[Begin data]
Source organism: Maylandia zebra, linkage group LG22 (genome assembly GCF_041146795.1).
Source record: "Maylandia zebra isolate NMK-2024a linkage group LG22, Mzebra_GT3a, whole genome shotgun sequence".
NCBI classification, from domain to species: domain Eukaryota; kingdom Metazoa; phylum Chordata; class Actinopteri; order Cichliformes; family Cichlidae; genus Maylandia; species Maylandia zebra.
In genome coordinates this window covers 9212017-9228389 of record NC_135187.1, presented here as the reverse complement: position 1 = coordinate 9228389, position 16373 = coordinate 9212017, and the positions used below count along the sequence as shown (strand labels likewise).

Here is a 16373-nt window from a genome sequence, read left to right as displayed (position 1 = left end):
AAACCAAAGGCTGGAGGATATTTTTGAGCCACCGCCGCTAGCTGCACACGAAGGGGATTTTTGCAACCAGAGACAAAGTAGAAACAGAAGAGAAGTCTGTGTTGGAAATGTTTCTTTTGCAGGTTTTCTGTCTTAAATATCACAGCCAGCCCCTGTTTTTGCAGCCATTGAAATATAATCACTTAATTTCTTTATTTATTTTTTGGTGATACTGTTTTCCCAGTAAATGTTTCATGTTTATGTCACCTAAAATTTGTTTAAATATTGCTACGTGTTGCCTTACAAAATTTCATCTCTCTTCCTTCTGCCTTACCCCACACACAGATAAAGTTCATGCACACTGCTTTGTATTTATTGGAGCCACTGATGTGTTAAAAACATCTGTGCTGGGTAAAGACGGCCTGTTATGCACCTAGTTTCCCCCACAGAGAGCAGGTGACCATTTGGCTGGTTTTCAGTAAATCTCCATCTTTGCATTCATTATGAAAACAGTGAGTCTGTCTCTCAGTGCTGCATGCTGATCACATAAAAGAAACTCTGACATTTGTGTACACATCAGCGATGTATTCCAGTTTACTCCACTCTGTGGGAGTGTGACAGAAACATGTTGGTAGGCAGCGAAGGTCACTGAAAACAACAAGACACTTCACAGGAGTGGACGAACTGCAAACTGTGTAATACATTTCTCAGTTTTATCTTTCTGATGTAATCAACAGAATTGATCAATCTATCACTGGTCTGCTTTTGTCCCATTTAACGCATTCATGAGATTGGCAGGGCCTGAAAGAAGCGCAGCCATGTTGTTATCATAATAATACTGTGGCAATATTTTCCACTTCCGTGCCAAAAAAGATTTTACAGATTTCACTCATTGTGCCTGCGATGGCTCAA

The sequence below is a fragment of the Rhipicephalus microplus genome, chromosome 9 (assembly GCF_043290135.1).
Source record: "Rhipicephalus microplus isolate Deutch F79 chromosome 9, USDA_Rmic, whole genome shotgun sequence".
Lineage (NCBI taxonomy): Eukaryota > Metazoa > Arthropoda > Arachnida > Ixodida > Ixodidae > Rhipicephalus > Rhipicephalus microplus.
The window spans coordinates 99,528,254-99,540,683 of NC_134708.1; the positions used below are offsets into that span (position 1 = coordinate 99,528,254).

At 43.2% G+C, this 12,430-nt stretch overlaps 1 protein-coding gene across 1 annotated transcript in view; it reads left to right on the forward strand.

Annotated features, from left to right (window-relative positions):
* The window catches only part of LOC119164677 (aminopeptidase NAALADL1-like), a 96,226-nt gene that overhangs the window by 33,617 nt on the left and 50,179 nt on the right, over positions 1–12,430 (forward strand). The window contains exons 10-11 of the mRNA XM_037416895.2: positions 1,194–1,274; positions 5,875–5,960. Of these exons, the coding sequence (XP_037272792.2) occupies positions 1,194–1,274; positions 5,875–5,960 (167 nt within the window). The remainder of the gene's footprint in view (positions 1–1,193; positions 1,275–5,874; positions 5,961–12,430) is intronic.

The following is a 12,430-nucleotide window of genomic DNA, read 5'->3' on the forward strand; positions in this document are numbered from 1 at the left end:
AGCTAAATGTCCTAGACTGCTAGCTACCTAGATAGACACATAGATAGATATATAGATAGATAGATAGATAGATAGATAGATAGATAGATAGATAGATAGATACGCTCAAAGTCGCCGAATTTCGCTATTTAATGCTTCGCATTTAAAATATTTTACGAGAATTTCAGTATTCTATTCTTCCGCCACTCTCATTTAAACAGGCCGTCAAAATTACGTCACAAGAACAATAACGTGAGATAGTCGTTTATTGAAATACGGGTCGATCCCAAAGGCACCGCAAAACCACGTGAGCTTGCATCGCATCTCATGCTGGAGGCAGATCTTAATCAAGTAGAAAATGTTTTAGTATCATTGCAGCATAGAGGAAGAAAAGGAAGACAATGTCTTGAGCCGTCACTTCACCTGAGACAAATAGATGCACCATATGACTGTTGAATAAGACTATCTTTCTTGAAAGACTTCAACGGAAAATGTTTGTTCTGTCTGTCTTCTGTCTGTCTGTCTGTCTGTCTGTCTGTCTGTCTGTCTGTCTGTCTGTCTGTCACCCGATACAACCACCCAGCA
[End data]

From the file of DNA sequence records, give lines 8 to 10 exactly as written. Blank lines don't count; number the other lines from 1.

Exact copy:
Source record: "Rhipicephalus microplus isolate Deutch F79 chromosome 9, USDA_Rmic, whole genome shotgun sequence".
Lineage (NCBI taxonomy): Eukaryota > Metazoa > Arthropoda > Arachnida > Ixodida > Ixodidae > Rhipicephalus > Rhipicephalus microplus.
The window spans coordinates 99,528,254-99,540,683 of NC_134708.1; the positions used below are offsets into that span (position 1 = coordinate 99,528,254).